Again, Kirby looked to downplay the resolution that passed, as he called the reporter’s question “pretty speculative” and said the one that passed is “a nonbinding resolution.”

“I don’t know of any additional text that’s coming up before the Security Council,” Kirby went on to add, “so, I don’t want to get ahead of where we are right now.” Given how the UN has had a serious problem calling out Hamas before, even denying they meet the criteria for terrorists, one should likely not expect such a resolution. This makes it even more concerning that the United States didn’t abstain earlier.

Tellingly, Kirby had been repeatedly confronted during the briefing about how “an administration official said there could be domestic political reasons for why Netanyahu responded in the way he did.” When he was asked if he could elaborate on what those domestic issues in Israel could be,” he refused to do so.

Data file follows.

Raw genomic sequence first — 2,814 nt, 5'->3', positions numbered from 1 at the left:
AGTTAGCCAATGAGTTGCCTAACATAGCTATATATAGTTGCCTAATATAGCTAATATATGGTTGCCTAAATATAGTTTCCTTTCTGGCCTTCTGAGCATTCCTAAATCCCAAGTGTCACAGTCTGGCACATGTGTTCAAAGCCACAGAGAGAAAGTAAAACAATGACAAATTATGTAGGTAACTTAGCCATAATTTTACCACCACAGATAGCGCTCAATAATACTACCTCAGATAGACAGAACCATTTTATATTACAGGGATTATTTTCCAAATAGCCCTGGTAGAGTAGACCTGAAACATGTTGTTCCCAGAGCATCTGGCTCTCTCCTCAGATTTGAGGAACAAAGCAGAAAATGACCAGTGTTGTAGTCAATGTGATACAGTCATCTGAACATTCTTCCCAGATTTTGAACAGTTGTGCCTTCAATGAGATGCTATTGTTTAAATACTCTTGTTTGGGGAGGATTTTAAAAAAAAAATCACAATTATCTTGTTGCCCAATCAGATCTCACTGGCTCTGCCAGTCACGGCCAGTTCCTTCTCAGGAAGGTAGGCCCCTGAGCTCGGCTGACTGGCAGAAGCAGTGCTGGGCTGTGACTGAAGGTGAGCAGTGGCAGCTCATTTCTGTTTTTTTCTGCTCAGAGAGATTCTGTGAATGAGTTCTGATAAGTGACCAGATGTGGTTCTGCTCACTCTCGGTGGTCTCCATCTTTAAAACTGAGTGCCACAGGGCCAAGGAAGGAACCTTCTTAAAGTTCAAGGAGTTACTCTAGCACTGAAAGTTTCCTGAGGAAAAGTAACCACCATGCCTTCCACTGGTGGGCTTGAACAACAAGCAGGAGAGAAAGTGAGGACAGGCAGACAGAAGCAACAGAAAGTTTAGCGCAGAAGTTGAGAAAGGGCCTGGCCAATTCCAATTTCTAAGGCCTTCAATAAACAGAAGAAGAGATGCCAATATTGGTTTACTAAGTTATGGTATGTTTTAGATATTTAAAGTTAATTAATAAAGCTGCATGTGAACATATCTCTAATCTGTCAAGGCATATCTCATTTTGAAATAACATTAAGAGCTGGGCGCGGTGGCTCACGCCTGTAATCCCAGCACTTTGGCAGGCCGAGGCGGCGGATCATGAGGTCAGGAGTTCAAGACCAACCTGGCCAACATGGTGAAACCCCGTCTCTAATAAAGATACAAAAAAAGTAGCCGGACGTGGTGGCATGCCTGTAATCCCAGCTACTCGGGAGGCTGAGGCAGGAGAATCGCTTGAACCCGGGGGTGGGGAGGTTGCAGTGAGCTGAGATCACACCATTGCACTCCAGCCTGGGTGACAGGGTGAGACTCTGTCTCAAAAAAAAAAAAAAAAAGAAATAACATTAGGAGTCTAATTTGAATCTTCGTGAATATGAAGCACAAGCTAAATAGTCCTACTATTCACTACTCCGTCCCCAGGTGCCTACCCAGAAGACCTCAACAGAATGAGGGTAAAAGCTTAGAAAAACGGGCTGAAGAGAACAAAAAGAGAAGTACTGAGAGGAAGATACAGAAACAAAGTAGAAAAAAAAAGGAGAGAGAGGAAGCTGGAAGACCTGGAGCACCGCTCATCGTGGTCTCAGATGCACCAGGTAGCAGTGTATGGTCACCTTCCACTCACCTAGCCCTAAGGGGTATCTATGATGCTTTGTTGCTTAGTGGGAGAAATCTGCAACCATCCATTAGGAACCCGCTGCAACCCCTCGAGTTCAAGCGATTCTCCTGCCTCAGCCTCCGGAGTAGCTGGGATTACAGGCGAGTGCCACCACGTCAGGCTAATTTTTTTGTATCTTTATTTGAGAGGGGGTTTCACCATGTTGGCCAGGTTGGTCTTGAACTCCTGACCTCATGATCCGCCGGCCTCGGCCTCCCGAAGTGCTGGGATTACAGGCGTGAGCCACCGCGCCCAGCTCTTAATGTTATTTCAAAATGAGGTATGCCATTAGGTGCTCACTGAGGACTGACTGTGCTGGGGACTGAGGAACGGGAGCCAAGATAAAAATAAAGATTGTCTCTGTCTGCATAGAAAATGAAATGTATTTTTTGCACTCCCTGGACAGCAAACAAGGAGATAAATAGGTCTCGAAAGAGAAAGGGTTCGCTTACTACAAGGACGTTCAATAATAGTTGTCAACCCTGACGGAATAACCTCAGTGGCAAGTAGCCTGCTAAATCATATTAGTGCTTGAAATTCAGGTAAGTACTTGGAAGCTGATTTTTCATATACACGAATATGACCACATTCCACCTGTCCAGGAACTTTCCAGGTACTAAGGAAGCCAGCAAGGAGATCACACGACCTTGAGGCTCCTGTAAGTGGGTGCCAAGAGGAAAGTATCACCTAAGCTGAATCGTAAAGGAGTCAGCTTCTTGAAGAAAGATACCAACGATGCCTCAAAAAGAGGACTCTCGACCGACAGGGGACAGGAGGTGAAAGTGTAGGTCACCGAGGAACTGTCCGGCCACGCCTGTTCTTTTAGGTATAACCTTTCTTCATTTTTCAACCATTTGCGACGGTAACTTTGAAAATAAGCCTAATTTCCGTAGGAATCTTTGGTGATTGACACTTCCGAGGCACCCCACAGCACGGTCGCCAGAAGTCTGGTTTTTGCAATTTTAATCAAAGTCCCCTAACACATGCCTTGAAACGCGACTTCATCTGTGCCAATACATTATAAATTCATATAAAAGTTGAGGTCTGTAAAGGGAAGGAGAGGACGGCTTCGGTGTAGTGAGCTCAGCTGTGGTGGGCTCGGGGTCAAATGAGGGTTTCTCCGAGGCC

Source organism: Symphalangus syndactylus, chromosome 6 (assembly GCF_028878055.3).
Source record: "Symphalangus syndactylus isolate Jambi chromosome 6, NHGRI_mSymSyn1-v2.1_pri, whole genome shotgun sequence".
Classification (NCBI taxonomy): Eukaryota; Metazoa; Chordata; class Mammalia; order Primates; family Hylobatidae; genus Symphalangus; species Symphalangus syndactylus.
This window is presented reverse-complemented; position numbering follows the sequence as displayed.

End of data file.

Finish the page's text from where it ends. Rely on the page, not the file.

There also seems to be more of what Kirby and the administration is missing here. “Any U.S. attempts to prevent, delay, or complicate Israeli operations will neither hasten the war’s end nor bring peace; they only serve to prolong the conflict and the suffering of the Palestinians being used as human shields by Hamas,” Misztal added. The Biden administration and the president himself have expressed concern for Palestinian lives. 

“But the Biden administration should also recognize that Gaza is just one front in not just a regional, but a global war being waged against the United States and its partners by the Iran-Russia-China axis. Hamas and Hezbollah attacking Israel, Iraqi militias launching drones at U.S. troops, the Houthis firing missiles at international shipping, or Russia bombarding Ukraine—these are all part of one increasingly intertwined threat network supplied by Iran’s arsenal,” Misztal also shared, speaking further to high supporting Israel is a national security issue.”Standing firmly by Israel, the United States can score a major victory over its adversaries and demonstrate the benefits of being an American partner; however, abandoning Israel, as the Biden administration is inching ever closer to, will only embolden Russia and Iran, convincing them that, since they can attack U.S. partners with little risk, to do so more frequently.”

Originally published in TownHall.